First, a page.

This is because the entangled photon pair generated through the parametric down-conversion is expressed as follows:

Ψ = s , i F ( ω s , ω i , k -> s , k -> i ) a 0 s + [ ω ( k -> s ) ] a 0 i + [ ω ( k -> i ) ] 0 , ( 1 ) F ( ω s , ω i , k s , k i ) δ ( ω s + ω i - ω p ) × δ ( k s + k i - k p ) , ( 2 )
where ω1 and {right arrow over (k)}1 (1=s, i, p) denote the angular frequency and wave vector of an entangled photon pair and of pump beam by which the photon pair is generated. One of the pair of photons is called a signal beam and denoted using a subscript s. The other is called an idler beam and denoted using a subscript i. Further, a0s + and a0i + denote creation operators for the signal beam and the idler beam, respectively. The pump beam is denoted using a subscript p. As shown in the formulas (1) and (2), there are strong correlations ωsip and {right arrow over (k)}s+{right arrow over (k)}i={right arrow over (k)}p between the angular frequencies ωs and ωi and wave vectors {right arrow over (k)}s and {right arrow over (k)}i of a photo pair generated. Accordingly, photons generated at the point (A) where such a pair of photons each passing through the slits A1 and A2 has been generated do not pass through the slits B1 and B2. This also applies to photons generated at the point (B) where such a pair of photons each passing through the slits B1 and B2.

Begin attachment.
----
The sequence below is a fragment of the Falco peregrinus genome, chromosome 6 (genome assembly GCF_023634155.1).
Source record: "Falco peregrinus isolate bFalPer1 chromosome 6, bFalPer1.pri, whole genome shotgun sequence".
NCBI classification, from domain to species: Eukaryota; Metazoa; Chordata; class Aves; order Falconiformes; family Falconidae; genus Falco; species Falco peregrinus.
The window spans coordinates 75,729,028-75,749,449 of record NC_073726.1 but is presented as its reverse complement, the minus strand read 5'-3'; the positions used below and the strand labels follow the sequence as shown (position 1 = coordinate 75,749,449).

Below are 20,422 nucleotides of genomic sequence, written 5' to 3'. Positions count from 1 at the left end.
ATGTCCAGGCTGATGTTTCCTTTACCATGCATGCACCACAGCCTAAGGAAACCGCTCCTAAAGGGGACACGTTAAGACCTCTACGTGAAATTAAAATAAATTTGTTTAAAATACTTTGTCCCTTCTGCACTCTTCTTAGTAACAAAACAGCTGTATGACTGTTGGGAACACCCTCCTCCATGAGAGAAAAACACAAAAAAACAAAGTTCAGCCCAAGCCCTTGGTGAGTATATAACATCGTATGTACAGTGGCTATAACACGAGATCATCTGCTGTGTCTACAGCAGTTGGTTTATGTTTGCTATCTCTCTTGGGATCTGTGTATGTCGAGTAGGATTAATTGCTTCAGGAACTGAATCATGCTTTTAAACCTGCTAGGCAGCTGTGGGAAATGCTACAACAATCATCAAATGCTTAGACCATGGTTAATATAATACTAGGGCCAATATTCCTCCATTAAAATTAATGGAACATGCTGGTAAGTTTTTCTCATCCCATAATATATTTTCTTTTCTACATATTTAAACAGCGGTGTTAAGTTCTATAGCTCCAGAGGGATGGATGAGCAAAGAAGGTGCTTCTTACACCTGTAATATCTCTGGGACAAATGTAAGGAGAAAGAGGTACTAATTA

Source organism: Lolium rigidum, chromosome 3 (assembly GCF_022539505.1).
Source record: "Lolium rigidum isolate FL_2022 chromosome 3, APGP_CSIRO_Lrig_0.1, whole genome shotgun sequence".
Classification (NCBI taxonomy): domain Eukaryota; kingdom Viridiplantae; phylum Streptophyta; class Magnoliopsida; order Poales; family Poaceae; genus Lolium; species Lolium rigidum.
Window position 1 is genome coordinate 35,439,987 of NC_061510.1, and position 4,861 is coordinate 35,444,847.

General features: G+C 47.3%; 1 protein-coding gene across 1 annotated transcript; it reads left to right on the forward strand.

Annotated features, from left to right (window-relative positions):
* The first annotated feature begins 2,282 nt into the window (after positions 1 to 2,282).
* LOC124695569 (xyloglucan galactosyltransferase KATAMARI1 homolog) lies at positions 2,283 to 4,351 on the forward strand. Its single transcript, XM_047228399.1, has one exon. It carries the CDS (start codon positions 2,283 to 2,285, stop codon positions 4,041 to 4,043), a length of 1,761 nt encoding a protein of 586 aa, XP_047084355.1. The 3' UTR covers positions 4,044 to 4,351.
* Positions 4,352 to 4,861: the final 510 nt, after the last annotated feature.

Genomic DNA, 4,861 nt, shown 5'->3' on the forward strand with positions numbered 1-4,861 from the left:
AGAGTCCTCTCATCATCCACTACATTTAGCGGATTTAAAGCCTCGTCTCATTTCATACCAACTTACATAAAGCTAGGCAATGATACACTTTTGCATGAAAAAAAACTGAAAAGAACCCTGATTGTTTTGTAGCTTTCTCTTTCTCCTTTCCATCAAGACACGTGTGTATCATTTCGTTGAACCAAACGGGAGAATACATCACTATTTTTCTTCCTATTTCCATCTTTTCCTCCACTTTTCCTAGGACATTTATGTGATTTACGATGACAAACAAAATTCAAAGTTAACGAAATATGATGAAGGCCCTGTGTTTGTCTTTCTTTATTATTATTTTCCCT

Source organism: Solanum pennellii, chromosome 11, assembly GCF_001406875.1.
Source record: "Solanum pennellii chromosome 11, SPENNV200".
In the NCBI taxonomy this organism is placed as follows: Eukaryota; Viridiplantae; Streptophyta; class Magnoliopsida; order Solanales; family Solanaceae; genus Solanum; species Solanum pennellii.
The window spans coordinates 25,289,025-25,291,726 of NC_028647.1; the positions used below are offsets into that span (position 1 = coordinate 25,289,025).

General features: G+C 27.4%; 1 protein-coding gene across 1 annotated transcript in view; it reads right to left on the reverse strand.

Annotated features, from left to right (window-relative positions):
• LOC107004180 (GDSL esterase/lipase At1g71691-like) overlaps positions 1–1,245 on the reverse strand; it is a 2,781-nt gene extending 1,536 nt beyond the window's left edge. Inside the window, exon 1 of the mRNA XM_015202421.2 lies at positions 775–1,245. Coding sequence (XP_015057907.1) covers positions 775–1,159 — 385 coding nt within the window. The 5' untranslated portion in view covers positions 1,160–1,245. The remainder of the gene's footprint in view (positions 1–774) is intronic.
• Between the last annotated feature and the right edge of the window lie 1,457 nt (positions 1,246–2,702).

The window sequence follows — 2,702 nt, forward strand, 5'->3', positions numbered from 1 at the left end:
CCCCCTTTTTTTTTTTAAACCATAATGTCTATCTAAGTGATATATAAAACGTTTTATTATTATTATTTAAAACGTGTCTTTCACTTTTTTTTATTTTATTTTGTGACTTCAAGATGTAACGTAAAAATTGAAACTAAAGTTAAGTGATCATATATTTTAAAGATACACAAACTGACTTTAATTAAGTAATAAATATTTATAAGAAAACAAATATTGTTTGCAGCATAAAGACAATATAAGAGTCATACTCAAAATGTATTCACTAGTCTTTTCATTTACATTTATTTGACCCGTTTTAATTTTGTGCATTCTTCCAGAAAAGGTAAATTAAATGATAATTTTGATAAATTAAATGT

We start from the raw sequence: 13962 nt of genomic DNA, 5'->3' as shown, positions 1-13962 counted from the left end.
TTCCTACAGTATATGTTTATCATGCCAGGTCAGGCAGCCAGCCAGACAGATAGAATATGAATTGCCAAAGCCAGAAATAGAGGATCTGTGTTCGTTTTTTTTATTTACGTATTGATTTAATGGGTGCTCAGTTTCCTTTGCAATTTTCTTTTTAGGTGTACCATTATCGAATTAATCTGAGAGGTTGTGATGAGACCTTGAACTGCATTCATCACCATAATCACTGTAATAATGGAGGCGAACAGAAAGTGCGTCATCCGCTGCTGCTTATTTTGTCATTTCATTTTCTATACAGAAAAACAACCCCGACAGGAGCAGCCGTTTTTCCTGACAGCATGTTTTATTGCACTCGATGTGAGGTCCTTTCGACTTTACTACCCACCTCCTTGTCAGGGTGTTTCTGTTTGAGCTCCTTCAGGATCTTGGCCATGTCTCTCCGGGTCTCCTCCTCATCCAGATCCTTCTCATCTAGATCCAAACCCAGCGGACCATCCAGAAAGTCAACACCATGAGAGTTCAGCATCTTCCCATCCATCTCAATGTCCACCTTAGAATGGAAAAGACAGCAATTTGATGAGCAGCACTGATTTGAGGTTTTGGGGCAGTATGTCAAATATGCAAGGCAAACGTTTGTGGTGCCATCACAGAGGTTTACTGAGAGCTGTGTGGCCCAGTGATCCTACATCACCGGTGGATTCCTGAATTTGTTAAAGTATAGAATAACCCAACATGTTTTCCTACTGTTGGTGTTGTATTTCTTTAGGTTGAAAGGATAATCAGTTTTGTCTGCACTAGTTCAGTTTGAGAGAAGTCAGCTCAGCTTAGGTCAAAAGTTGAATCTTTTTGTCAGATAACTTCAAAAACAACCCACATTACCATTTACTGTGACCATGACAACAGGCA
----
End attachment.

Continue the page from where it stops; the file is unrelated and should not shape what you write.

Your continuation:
The photons of the entangled photon pair are detected at the positions of the detectors 1 and 2, which are at an equal distance Z from the double slits 11 and 12, respectively. If the photons are counted under coincidence measurement, then the results shown below are obtained.

The probability of the coincidence measurement with the detectors 1 and 2 is expressed by the formula (3):
P 12=

Ψd |E 1 (−) E 2 (−) E 2 (+) E 1 (+)d =|0|E 2 (+) E 1 (+)d |2,  (3)
where E1 (±) and E2 (±) denote fields generated by the photons in the detectors 1 and 2, respectively, and are expressed as follows:
E 1 (+) =a sexp(ikr A1)+b sexp(ikr B1),  (4)
E 2 (+) =a iexp(ikr A2)+b iexp(ikr B2),  (5)